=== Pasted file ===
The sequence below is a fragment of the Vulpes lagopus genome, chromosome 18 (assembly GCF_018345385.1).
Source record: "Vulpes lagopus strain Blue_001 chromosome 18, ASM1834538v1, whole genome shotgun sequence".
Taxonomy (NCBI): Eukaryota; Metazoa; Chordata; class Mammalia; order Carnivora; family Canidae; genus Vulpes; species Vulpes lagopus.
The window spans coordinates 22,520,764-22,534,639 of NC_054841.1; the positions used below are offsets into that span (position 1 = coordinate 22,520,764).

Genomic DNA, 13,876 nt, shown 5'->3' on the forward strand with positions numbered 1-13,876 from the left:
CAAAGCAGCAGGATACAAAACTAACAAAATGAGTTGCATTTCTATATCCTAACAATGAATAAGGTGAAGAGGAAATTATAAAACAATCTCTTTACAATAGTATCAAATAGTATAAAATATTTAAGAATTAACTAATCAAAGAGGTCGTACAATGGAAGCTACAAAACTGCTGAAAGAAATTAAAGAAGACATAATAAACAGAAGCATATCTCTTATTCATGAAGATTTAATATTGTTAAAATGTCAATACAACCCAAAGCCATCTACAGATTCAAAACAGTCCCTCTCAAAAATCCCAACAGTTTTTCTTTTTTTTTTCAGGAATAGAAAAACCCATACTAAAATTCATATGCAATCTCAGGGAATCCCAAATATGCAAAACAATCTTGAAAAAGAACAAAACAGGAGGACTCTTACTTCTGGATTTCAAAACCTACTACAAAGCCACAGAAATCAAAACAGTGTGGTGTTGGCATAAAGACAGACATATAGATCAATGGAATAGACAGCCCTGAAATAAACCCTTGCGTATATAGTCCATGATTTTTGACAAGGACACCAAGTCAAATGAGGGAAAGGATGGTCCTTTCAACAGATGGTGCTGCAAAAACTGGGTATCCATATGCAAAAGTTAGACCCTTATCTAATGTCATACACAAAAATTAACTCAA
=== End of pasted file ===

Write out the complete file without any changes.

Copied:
The sequence below is a fragment of the Vulpes lagopus genome, chromosome 18 (assembly GCF_018345385.1).
Source record: "Vulpes lagopus strain Blue_001 chromosome 18, ASM1834538v1, whole genome shotgun sequence".
Taxonomy (NCBI): Eukaryota; Metazoa; Chordata; class Mammalia; order Carnivora; family Canidae; genus Vulpes; species Vulpes lagopus.
The window spans coordinates 22,520,764-22,534,639 of NC_054841.1; the positions used below are offsets into that span (position 1 = coordinate 22,520,764).

Genomic DNA, 13,876 nt, shown 5'->3' on the forward strand with positions numbered 1-13,876 from the left:
CAAAGCAGCAGGATACAAAACTAACAAAATGAGTTGCATTTCTATATCCTAACAATGAATAAGGTGAAGAGGAAATTATAAAACAATCTCTTTACAATAGTATCAAATAGTATAAAATATTTAAGAATTAACTAATCAAAGAGGTCGTACAATGGAAGCTACAAAACTGCTGAAAGAAATTAAAGAAGACATAATAAACAGAAGCATATCTCTTATTCATGAAGATTTAATATTGTTAAAATGTCAATACAACCCAAAGCCATCTACAGATTCAAAACAGTCCCTCTCAAAAATCCCAACAGTTTTTCTTTTTTTTTTCAGGAATAGAAAAACCCATACTAAAATTCATATGCAATCTCAGGGAATCCCAAATATGCAAAACAATCTTGAAAAAGAACAAAACAGGAGGACTCTTACTTCTGGATTTCAAAACCTACTACAAAGCCACAGAAATCAAAACAGTGTGGTGTTGGCATAAAGACAGACATATAGATCAATGGAATAGACAGCCCTGAAATAAACCCTTGCGTATATAGTCCATGATTTTTGACAAGGACACCAAGTCAAATGAGGGAAAGGATGGTCCTTTCAACAGATGGTGCTGCAAAAACTGGGTATCCATATGCAAAAGTTAGACCCTTATCTAATGTCATACACAAAAATTAACTCAA